JP Smith questions why De Lille shut down special investigations unit

Cape Town mayor's decision to be discussed by DA national leadership this week

Nothing irregular about work at De Lille's home - City of Cape Town on corruption claims

Cape Town - The City of Cape Town says there was nothing irregular about security equipment installations at Mayor Patricia de Lille’s home.

This comes after claims to the contrary about building work at her house surfaced in a submission by a city official.

The claim about alleged illegal building work at her house, as well as a claim about alleged corruption - in that procurement processes were not being followed in De Lille's office - are contained in a submission by City of Cape Town mayoral committee member for safety, security and social services, JP Smith.

Smith’s submission, dated August 20 and sent to DA leader Mmusi Maimane among others, relates to his concerns about De Lille’s order to have the City of Cape Town’s special investigations unit shut down.

He questioned why she would order this and said one of the reasons he could think of was that some members of the city's special investigations unit had previously worked for the VIP unit.

"The head informed me that members of the unit had mentioned to him that they had witnessed irregularities in relation to the Mayor, eg. that building work outside of the security policy of the city had been undertaken at her home at the expense of the Council," Smith had said.

He added that he had never heard these allegations, but that such "comments made or gossip" may perhaps have made De Lille "suspicious or mistrusting" of the special investigations unit.


De Lille’s order to shut down the unit had exposed apparent divisions within the DA Western Cape.

This matter, as well as other tensions, are expected to be discussed this week by a committee set up by the DA’s federal executive. On Friday, News24 reported that the mandate of the unit, which was previously involved in high-level investigations, was changed so that members may no longer probe matters outside of the city.The city then issued a statement saying the unit had exceeded its mandate and had effectively gone rogue.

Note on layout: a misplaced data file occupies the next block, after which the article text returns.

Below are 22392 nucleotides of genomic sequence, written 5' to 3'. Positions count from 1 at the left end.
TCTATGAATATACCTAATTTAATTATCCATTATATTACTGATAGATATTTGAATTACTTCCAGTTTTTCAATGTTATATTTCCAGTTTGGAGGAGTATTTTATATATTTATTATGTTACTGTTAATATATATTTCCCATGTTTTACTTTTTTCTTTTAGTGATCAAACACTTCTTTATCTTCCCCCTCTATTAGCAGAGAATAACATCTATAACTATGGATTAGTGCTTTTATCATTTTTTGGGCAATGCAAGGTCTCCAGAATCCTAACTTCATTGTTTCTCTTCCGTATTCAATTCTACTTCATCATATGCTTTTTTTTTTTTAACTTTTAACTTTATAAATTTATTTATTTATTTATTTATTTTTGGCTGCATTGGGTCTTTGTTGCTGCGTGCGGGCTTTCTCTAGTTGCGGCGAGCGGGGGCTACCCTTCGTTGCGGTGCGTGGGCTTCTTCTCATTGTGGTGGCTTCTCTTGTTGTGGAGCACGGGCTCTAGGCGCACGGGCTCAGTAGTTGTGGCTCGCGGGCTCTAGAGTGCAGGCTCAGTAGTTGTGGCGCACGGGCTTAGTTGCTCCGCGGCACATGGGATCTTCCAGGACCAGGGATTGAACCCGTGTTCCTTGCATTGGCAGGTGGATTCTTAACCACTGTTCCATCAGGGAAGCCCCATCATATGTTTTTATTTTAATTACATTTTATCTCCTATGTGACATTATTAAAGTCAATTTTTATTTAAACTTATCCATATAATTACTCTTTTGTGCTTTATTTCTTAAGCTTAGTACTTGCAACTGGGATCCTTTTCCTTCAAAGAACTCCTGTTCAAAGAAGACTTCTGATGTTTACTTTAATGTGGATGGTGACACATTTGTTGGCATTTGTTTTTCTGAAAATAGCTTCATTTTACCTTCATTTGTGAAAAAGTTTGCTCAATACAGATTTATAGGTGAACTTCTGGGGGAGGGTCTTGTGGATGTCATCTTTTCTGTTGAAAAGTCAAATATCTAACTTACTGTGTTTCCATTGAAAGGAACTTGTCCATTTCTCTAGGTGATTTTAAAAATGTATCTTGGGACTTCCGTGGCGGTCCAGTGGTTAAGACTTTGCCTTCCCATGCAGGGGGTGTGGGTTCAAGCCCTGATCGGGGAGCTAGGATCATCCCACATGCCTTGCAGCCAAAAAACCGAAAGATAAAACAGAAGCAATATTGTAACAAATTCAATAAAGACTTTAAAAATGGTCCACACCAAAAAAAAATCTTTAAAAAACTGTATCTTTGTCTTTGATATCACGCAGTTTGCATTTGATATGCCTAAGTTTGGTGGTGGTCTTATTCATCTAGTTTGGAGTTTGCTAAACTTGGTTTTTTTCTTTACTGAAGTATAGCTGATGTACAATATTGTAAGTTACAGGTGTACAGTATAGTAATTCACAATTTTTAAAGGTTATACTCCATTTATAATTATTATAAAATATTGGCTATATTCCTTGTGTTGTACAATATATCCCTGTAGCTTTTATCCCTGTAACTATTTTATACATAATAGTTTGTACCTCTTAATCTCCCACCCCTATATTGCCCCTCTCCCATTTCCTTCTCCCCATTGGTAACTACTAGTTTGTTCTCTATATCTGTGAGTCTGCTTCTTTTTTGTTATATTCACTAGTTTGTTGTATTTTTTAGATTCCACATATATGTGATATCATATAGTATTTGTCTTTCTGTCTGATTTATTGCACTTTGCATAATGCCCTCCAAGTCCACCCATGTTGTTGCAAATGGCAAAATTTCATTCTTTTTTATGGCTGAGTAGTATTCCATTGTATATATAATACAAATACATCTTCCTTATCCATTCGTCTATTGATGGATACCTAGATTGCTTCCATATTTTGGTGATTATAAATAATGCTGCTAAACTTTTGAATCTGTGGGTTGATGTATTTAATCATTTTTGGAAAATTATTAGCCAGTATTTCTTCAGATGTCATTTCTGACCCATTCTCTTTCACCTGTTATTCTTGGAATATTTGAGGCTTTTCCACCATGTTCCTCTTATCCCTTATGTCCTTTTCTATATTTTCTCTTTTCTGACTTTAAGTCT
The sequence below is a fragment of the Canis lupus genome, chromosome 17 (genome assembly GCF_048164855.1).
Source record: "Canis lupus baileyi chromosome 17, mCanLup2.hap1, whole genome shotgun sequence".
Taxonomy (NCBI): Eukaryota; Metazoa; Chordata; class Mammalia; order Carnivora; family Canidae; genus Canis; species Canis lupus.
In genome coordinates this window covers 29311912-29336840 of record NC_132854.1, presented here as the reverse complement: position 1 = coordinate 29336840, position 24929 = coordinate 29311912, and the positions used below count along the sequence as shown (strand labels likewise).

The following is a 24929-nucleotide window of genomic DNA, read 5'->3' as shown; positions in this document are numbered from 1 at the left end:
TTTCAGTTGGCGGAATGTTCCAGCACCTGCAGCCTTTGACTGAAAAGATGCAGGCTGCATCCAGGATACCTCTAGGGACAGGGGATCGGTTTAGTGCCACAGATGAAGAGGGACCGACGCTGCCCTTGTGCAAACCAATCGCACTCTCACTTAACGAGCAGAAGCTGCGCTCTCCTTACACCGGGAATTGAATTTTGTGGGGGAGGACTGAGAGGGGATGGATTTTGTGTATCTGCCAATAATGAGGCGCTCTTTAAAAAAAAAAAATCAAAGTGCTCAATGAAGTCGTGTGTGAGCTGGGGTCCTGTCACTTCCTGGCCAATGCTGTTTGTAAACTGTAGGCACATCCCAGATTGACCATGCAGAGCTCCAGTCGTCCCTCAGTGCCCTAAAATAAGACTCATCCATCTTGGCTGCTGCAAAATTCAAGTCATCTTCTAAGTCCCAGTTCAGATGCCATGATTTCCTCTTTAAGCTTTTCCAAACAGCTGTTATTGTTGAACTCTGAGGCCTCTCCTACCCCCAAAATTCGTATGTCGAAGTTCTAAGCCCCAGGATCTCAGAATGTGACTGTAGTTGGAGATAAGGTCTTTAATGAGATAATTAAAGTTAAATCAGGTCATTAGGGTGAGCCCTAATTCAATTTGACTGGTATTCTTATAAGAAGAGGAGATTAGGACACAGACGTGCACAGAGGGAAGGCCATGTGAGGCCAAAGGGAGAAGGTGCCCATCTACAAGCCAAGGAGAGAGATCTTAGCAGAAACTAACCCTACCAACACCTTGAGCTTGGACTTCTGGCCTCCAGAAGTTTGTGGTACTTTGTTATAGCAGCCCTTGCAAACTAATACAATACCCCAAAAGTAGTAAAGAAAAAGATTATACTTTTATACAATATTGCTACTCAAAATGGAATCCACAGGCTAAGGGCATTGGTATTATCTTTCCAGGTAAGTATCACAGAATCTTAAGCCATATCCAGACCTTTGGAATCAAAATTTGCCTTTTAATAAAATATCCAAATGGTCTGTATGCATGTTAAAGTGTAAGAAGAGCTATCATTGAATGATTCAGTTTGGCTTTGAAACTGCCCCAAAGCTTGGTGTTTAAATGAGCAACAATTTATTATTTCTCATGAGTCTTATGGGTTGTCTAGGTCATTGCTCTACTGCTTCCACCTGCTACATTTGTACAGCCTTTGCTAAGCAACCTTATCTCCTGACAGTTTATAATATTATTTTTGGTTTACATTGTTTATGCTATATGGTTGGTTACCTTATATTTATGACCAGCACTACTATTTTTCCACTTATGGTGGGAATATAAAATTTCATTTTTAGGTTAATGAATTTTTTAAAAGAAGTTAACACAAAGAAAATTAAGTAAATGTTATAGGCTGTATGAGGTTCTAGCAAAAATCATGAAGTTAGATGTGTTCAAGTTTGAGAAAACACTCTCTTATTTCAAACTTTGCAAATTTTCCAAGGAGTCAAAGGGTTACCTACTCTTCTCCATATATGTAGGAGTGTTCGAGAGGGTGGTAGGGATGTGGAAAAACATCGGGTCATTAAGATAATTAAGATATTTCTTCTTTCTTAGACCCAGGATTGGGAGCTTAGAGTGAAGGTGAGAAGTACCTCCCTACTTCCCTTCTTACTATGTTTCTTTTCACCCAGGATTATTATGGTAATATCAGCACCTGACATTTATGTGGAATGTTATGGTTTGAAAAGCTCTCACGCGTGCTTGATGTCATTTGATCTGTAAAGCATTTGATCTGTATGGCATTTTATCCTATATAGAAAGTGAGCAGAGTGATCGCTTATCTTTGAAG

'Nothing irregular'

On Sunday, City of Cape Town speaker Dirk Smit issued a statement denying irregularities relating to De Lille’s home.

He said it was in response to reports quoting "nameless sources in the Safety and Security Directorate's Internal Investigations Unit".

News24’s report on the matter had quoted Smith’s submission in which he had not named who made the claims against De Lille.

On Sunday Smit said work done at De Lille’s home related to security equipment installations undertaken by the city.

"The work done at the Mayor’s residence follows a security risk assessment and investigation into the safety of the Mayor by a special unit within the South African Police Service (SAPS)," he said.

"Following the investigation by the SAPS unit, a risk analysis report with findings and guidelines of security work required to be undertaken at the Mayor’s residence was provided to the Speaker of Council."

Smit said proper supply chain management processes had been followed to get the necessary safety equipment.

"The details of the safety equipment cannot be disclosed as these measures are to ensure the Mayor’s safety as prescribed in the findings of the SAPS unit’s report," he said.

Smit emphasised the safety upgrades done by a city-appointed supplier through the supply chain management process did not relate to construction building work.

"The construction work undertaken at the Mayor's residence was paid for by the Mayor," he said.

Corruption claims

In the statement the city issued on Friday, it said that in August 2016 it adopted the Organisational Development and Transformation Plan (ODTP) which resulted in a review of the city’s structure and all departments.

This had resulted in the city discovering the internal investigations unit was exceeding its mandate.

In Smith’s submission about the order to suddenly shut down the special investigations unit, which had been running for four years, he said the ODTP process had weakened "checks and balances of monitoring the executive".

He said it meant forensic services reported to the mayor.

"This means there is reasonable suspicion that it will fail to act against the Mayor if corruption is detected," Smith said. "This has already been a concern to one particular whistleblower on corruption who works in the Mayor’s Office and who claims that there is corruption within the Office of the Mayor and that procurement processes are not being followed, but that it would be pointless to report as the case would go nowhere and [they] would exposed as the complainant."